Russia Under Peter the Great A. 16th Century, Ivan IV (Ivan the Terrible) was first Russian ruler to take the title of czar; he expanded territories and crushed the boyars When Ivan died, a period of anarchy known as the Time of Troubles followed; ended when the national assembly chose Michael Romanov as the new czar; the Romanovs rule Russia over 300 years Peter the Great: absolute monarch; claimed divine right; responsible for modernizing Russia; visited Europe brings technology back to Russia
Romanov PETER THE GREAT Ivan IV (Ivan the Terrible)
D. Military Changes: - Peter reorganized army; drafted peasants for 25 years of European officers Cultural Changes: - Peter prepared the first book of Russian etiquette; made nobles shave their beards unless they pay a tax to keep it; forces Russians to start dressing like Westerners; held gatherings and force men and women to dance and talk. St. Petersburg: Peter needed a port with accesses to Europe; therefore he fights Sweden for territory on the Baltic Sea and win. Began construction of St. Petersburg on the Baltic Sea in Western style; hired European architects to design; remains the Russian capital until 1918.
Section 4: The World of European Culture 11. Mannerism: - began in 1520s – 1530s, as the Renaissance came to an end - artistic movement that broke down the principles of balance, harmony, and moderation - rules of proportion were ignored; elongated figures - El Greco: mood he depicts in his paintings reflects the religious upheavals of the Reformation
The Baroque Period. - replaced mannerism - artistic style characterized by complex forms, bold ornamentation, and contrasting elements; meant to arouse some emotion - Gian Lorenzo Bernini: architect and sculptor; completed Saint Peter’s Basilica; Throne of Saint Peter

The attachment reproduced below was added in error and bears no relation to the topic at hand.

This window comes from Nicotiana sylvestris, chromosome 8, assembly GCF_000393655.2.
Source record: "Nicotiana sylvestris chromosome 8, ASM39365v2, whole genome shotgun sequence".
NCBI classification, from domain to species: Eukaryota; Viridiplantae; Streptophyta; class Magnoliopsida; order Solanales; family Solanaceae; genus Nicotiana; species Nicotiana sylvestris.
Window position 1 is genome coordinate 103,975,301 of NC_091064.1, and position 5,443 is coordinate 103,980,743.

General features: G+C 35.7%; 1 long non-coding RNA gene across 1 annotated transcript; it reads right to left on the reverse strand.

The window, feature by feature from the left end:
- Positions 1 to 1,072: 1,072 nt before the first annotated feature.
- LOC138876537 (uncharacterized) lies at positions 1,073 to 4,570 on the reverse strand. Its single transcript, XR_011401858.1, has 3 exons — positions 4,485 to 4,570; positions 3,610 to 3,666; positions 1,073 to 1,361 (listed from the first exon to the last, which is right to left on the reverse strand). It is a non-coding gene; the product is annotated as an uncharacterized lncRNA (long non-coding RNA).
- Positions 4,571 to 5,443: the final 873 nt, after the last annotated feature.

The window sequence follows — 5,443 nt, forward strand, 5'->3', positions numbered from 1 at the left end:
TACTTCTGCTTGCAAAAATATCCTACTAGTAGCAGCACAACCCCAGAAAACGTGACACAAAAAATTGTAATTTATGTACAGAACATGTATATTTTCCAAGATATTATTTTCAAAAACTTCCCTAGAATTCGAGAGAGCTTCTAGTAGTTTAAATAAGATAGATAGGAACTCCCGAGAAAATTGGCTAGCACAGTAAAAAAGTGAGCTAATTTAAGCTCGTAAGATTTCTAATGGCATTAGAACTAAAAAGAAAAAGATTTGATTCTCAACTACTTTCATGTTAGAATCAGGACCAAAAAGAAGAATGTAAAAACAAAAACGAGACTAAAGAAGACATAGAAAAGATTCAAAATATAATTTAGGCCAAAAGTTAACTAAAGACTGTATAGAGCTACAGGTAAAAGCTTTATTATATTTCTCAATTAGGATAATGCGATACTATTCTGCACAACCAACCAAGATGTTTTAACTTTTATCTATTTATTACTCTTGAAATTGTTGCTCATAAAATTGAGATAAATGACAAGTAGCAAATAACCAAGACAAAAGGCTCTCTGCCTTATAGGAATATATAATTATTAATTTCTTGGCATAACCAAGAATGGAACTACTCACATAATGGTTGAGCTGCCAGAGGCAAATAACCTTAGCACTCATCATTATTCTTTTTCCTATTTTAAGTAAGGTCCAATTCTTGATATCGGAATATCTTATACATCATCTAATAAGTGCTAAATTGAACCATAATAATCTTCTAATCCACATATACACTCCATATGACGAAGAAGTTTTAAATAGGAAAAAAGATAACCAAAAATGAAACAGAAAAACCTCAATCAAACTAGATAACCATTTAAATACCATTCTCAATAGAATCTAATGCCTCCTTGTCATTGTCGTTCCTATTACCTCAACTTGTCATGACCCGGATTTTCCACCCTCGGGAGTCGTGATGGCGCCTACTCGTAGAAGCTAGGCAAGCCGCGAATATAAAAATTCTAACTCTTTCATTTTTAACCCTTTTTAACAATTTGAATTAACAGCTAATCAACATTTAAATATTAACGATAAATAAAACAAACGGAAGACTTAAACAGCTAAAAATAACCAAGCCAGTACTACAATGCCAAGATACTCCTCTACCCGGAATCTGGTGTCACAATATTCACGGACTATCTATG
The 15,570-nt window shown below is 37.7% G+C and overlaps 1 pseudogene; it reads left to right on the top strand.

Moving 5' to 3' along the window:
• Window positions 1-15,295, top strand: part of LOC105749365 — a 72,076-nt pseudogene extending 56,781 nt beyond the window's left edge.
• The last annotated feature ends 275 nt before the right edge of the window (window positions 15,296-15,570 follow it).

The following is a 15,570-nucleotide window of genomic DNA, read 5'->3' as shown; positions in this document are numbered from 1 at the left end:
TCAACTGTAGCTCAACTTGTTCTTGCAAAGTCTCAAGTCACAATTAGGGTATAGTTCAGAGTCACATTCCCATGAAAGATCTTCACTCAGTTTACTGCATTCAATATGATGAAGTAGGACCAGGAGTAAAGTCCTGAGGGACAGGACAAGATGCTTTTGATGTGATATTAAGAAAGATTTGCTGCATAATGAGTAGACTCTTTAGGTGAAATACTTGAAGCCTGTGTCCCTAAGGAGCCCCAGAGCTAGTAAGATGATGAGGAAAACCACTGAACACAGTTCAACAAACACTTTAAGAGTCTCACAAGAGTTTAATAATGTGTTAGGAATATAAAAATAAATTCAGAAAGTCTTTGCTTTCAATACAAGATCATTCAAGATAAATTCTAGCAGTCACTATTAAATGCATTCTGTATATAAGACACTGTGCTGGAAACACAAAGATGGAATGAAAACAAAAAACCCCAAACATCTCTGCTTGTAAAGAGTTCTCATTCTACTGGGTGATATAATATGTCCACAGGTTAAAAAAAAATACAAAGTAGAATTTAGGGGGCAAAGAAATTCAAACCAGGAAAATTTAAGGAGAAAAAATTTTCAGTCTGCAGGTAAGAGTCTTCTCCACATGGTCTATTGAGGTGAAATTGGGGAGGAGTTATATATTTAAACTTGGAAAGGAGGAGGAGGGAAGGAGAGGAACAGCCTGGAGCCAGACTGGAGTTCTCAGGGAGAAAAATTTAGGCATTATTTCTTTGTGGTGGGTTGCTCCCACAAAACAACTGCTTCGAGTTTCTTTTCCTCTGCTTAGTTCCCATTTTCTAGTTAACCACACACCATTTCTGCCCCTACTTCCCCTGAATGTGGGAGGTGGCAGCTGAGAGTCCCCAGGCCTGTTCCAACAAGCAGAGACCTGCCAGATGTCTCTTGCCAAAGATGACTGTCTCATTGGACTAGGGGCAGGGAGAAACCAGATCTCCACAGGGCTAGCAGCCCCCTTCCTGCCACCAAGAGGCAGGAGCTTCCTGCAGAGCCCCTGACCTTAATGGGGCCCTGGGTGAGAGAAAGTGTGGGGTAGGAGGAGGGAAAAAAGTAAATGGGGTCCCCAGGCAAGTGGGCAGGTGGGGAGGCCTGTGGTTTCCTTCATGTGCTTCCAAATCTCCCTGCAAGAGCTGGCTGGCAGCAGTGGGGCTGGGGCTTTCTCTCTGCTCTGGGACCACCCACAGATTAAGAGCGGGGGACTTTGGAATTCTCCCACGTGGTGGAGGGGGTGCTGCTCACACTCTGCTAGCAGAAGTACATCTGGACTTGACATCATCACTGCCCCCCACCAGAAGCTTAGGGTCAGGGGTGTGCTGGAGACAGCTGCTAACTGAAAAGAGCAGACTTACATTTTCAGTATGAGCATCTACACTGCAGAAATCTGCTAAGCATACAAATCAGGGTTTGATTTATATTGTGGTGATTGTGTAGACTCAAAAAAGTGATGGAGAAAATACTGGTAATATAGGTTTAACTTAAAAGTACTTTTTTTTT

Gian Lorenzo Bernini & Throne of Saint Peter
. A Golden Age of Literature: A. England’s Shakespeare: - William Shakespeare: playwright and actor in the theatre company, Lord Chamberlain’s Men; wrote 37 plays - coined more than 1700 words in the English language B. Spanish Literature: - Lope de Vega: playwright; 1,500 plays - Miguel de Cervantes: wrote novel Don Quixote
1700 words in the English language BEDROOM LONELY LOVE SICK SNEAKY GLOOMY SECRET JEALOUS
PLAYS ROMEO AND JULIET MIDSUMMER NIGHTS DREAM RICHARD III OTHELLO MACBETH HAMLETT
Lope de Vega Miguel de Cervantes
. Political Thought A. Thomas Hobbes: - wrote Leviathan - thought people were naturally greedy and selfish - only a powerful government can create a peaceful, orderly society
John Locke: - wrote Two Treatises of Government - thought people were basically good, reasonable and moral - thought people had natural rights; government should protect natural rights government should be limited in power and accepted by all citizens if government does not protect natural rights, then people have the right to overthrow it; a right to revolution